Of course I am interested in your book and the methods you will use to get the job done. So many authors use so many different ways to write. Not all write a synopsis. Minnette Waters famously never knows how the story will end as she likes that organic surprise feel. J.G. Ballard always composed a synopsis first. Other combine both methods.
Whatever you write is bound to be good. I look forward to it.

Perfect Virgo said...

I'm grateful to have longish periods pain free. This week's flare-up was short but intense.

Being such an organiser I am making sure I have a plot mostly sketched out before getting in too deep! I have a couple of short chapters where I am exploring points of view. First Person is wonderful but more difficult.

Russell 'C.J.' Duffy said...

i agree with having a synopsis. I didn't at first but soon lost my way. I think having some idea of the way the story will go, allowing for a bit of spontanaeity is vital. How some authors just 'play it like it was jazz' is beyond me.
I am writing in the first person in one of the books I am working on. I prefer not to but this story demands it. I find it hard to maintain.

Perfect Virgo said...

Stepehen King claims he writes with just an idea and sees where it leads him. It must be easy to let inconsistencies creep in that way.

gel said...

Hi PV,

As one who has suffered (and tried many ways to conquer) fibromyalgia since my 20's, your post is spot on. I'm sorry you've hurt from recent flares.

Perfect Virgo said...

gel - just a case of finding ways to live with it, isn't it.

Gel said...

Actually, PV, it's much more than finding ways to live with it. Most of us w/ fibro have flares; however, there's no way of predicting when excruciating pain will abate.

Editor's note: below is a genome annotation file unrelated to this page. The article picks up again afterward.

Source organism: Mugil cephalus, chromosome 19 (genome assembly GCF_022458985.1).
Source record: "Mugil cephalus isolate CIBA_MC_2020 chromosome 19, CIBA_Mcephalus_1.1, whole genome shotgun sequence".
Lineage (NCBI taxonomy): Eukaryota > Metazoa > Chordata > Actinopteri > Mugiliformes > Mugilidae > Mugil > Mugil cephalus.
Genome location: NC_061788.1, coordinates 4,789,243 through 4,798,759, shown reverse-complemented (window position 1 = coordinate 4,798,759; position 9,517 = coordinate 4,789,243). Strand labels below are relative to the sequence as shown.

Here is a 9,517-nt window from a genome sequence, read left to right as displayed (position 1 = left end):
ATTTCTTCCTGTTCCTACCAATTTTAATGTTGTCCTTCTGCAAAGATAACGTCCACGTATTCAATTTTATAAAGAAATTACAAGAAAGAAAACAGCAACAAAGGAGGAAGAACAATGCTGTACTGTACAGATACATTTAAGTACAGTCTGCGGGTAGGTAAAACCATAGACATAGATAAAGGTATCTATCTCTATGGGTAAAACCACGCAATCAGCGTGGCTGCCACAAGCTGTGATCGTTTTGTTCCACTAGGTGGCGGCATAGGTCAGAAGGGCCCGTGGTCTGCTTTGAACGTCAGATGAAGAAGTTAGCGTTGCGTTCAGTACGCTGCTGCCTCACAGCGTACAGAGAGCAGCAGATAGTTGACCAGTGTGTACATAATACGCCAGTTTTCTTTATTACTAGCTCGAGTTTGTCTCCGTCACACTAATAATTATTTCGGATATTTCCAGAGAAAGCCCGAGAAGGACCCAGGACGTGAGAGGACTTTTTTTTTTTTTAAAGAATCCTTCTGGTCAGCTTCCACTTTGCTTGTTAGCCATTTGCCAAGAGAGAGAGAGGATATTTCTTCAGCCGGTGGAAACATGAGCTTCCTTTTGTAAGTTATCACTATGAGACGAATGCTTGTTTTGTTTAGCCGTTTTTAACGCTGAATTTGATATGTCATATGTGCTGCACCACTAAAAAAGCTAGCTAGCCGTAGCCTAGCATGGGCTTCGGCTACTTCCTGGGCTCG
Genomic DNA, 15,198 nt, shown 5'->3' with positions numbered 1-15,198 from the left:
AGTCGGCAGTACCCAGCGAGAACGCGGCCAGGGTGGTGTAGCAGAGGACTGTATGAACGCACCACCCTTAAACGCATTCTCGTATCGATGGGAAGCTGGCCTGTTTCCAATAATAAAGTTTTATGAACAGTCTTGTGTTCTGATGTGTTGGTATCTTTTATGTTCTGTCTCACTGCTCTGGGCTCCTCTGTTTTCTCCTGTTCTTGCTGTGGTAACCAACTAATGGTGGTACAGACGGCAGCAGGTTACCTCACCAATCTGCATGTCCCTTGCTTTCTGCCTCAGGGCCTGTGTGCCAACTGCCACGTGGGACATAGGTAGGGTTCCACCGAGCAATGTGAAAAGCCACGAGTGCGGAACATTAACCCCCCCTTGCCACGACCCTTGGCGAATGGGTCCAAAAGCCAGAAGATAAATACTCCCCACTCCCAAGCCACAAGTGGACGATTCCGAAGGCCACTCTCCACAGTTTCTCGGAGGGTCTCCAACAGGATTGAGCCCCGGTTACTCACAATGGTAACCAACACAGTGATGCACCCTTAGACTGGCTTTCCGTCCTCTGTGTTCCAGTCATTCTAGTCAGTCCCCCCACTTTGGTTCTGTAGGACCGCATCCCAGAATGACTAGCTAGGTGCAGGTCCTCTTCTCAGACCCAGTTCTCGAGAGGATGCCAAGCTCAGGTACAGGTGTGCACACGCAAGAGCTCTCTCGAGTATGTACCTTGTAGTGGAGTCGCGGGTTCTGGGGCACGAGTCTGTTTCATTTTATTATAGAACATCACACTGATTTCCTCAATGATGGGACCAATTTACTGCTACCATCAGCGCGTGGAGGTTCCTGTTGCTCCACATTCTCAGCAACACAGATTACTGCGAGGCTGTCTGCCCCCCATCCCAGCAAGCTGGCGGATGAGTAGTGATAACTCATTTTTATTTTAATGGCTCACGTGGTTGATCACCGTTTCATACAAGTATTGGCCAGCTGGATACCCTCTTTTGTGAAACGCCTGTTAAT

I'm so glad for you that you're still able to run. I'm still able to dance, but I am affected awfully in my hips. Also, the other areas that are needed in dance are my arms and shoulders; I am able(limber enough) to dance complicated steps led by GEM; it's the next day or two that my body feels it and it's so much more "than a pulled muscle", as ignorant others think.

Do you suffer from "fibro fog?" Google it. I didn't until the last couple of yrs; however, that may not be "ff" for me; it could just be that my sleep is so poor, that no wonder I cannot remember like an elephant.

CJ makes a good point about PTSD. To this day, many people, even drs. do not believe that's a true diagnosis. As a survivor of PTSD, I shudder at those who dismiss it.

Perfect Virgo said...

I haven't been able to run for two weeks because of the snow and I'm feeling lethargic. I couldn't anyway as I've had my worst flare-up for a long time. In my neck and back. I can't turn my head properly. At first I thought it was really a pulled muscle and even now I think it has to do with tension.

I hadn't considered the 'fog' aspect before. I too dismiss my increasing inability to take decisions, personal, financial or even trivial, as a symptom of poor sleep - that and my advancing years.

Sleep is terrible right now. I go to bed around 9PM and wake every couple of hours throughout the night. No good. Periodically I get bouts of severe abdominal pain. I was doubled up for over a week and went to the ER. Diverticulitis was their suggestion but they weren't sure even after various tests.